graph.jpggraph copy.jpg








"SHAKE PAW" - Test 1
BREED
M/F
Trial 1
Trial 2
Trial 3
Trial 4
Trial 5
Dog 1
Golden Retriever
Female
R
R
R
R
R
Dog 2
Bushong
Female
R
R
L
L
R
Dog 3
German Shepherd
Female
R
R
R
R
R
Dog 4
Pitbull
Male
L
L
L
L
L
Dog 5
Golden Husky
Female
R
R
R
L
R
Dog 6
Maltese Mix
Female
R
R
R
R
R








TAPE REMOVAL - Test 2
BREED
M/F
Trial 1
Trial 2
Trial 3
Trial 4
Trial 5
Dog 1
Golden Retriever
Female
R
R
L
L
R
Dog 2
Bushong
Female
L
L
R
L
L
Dog 3
German Shepherd
Female
R
L
R
R
L
Dog 4
Pitbull
Male
L
L
L
L
L
Dog 5
Golden Husky
Female
R
L
R
R
R
Dog 6
Maltese Mix
Female
L
R
R
R
L
DSC_0411.jpg
Lacey; one of the dogs we tested in our experiment.






KEY:
R - Right Paw
L - Left Paw




Paw PreferenceMaddy Hibbard and Courtney Stolba
Abstract:
  • Summary:We all know that humans have certain hand preferences. You can be a "righty," a "lefty," or even ambidextrous (able to use both your left and right hand). But can this be the same with dogs? The point of our experiment is to see if it is possible for dogs to have a paw preference. From here, we can then go and determine which side of the brain certain dogs tend to use the most. In case you didn't know: the right paw is controlled by the left brain - the left paw is controlled by the right brain. Our goal is that after completing this experiment we can confidently say whether or not dogs, like humans, have paw preferences.
    • Maddy Hibbard - Kerwin, 1st hour
    • Courtney Stolba - Kingdon, 4th hour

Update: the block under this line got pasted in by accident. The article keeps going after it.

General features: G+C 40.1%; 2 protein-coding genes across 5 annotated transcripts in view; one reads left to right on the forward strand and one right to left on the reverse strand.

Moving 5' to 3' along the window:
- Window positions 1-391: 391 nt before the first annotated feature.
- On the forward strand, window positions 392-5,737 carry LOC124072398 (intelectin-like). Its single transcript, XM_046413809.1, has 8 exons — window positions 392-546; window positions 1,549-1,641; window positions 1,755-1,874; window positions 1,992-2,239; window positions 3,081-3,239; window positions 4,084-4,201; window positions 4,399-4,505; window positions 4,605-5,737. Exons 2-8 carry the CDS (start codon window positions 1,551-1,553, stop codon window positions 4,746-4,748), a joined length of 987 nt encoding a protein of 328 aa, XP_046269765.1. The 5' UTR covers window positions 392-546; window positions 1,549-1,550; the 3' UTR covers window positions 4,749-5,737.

Purpose:
For our ISP, we are testing to see if common household pets can be right or left "handed." Both of us wanted to do an experiment where we could interact with animals, and this topic seemed pretty interesting. A question we have is: Is it possible that a pet can have a paw preference? Is it even possible to test? According to some articles, we learned dogs can be biased toward their right or left sides (http://www.metpet.com/Reference/Health%20&%20Fitness/Dogs/right_and_lefthanded_dogs.htm) and it is believed that ... some dogs are known to be ambidextrous.
(http://www.all-science-fair-projects.com/print_project_1403_78). We also learned that perhaps more that show male dogs have a left paw preference and if you are right handed, you may perceive your dog to be left-handed since he or she mirrors your actions (http://woofreport.com/more-bones-to-chew-on/2414-all-about-paw-preference-in-dogs.html). So, we decided to look at what information we've gathered and test the questions we had by forming some experiments on certain household pets -- specifically dogs. The experiments we plan on doing will include noting which paw is used in the process of removing a piece of adhesive paper from the snout and which paw a dog uses to "shake hands." (http://www.sciencedirect.com/science/article/pii/S0166432804000129). We will test on six different dogs and see which paw the majority of them prefer to use. As we test the paw preference of our pets, we expect there to be reliable results that will help us understand the wonder and complexity of common animals.

Hypothesis: If we correctly execute these experiments, then we will see that dogs do have a paw preference: males, left paw; females, right paw.

Materials:

  • Dogs (approx. 2-3 big dogs, 2-3 small dogs)
    • Different breeds for variety and a more accurate experiment
  • Tape
  • Treats (to reward dogs)

Procedure For Testing Dogs:

  • Tell the dog to sit.
  • Make sure both paws are on the ground and equivalent to each other.
  • Place a piece of paper or tape on its snout.
  • Observe what paw the dog chooses to get the paper or tape off of its snout.
  • Repeat 4 more times. (5 total trials)
  • Tell the dog to sit.
  • Ask it to shake.
  • Observe which paw the dog uses to shake with.
  • Repeat 4 more times. (5 total trials)

Analysis: